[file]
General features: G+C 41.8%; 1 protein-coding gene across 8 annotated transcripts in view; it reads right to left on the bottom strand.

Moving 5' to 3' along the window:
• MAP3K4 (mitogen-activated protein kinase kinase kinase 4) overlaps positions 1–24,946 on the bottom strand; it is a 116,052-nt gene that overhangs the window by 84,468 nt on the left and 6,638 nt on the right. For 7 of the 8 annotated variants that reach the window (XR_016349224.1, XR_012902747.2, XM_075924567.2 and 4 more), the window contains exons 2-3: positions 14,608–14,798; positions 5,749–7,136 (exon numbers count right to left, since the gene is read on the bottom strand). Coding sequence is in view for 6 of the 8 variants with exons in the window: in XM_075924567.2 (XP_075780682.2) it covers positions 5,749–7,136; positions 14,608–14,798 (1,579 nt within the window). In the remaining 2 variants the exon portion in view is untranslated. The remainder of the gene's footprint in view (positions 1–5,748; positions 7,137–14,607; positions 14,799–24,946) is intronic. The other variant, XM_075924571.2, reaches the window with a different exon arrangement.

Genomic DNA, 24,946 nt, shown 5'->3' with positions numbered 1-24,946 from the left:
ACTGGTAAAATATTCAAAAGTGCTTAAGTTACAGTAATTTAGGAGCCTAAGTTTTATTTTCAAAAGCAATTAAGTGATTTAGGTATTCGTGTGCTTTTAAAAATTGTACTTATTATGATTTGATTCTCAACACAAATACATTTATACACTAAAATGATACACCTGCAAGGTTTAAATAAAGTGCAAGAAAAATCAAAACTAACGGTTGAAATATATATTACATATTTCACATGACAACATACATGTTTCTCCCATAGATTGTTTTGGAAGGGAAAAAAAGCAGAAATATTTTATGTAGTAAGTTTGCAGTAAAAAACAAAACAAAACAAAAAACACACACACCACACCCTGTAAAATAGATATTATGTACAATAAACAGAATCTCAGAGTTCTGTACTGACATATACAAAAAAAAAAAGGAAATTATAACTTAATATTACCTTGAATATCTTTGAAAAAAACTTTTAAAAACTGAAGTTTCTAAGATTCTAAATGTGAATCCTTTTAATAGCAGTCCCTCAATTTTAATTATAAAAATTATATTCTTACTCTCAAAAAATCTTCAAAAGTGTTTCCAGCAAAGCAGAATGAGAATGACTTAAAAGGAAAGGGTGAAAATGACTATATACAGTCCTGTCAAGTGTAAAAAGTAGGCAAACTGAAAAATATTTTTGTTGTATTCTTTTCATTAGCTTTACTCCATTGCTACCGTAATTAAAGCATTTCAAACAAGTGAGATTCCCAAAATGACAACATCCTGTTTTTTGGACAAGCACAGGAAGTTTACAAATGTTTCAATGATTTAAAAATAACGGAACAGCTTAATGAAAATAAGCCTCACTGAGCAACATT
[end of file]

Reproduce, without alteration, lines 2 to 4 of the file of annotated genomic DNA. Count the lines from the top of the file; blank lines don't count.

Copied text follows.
Moving 5' to 3' along the window:
• MAP3K4 (mitogen-activated protein kinase kinase kinase 4) overlaps positions 1–24,946 on the bottom strand; it is a 116,052-nt gene that overhangs the window by 84,468 nt on the left and 6,638 nt on the right. For 7 of the 8 annotated variants that reach the window (XR_016349224.1, XR_012902747.2, XM_075924567.2 and 4 more), the window contains exons 2-3: positions 14,608–14,798; positions 5,749–7,136 (exon numbers count right to left, since the gene is read on the bottom strand). Coding sequence is in view for 6 of the 8 variants with exons in the window: in XM_075924567.2 (XP_075780682.2) it covers positions 5,749–7,136; positions 14,608–14,798 (1,579 nt within the window). In the remaining 2 variants the exon portion in view is untranslated. The remainder of the gene's footprint in view (positions 1–5,748; positions 7,137–14,607; positions 14,799–24,946) is intronic. The other variant, XM_075924571.2, reaches the window with a different exon arrangement.

Genomic DNA, 24,946 nt, shown 5'->3' with positions numbered 1-24,946 from the left: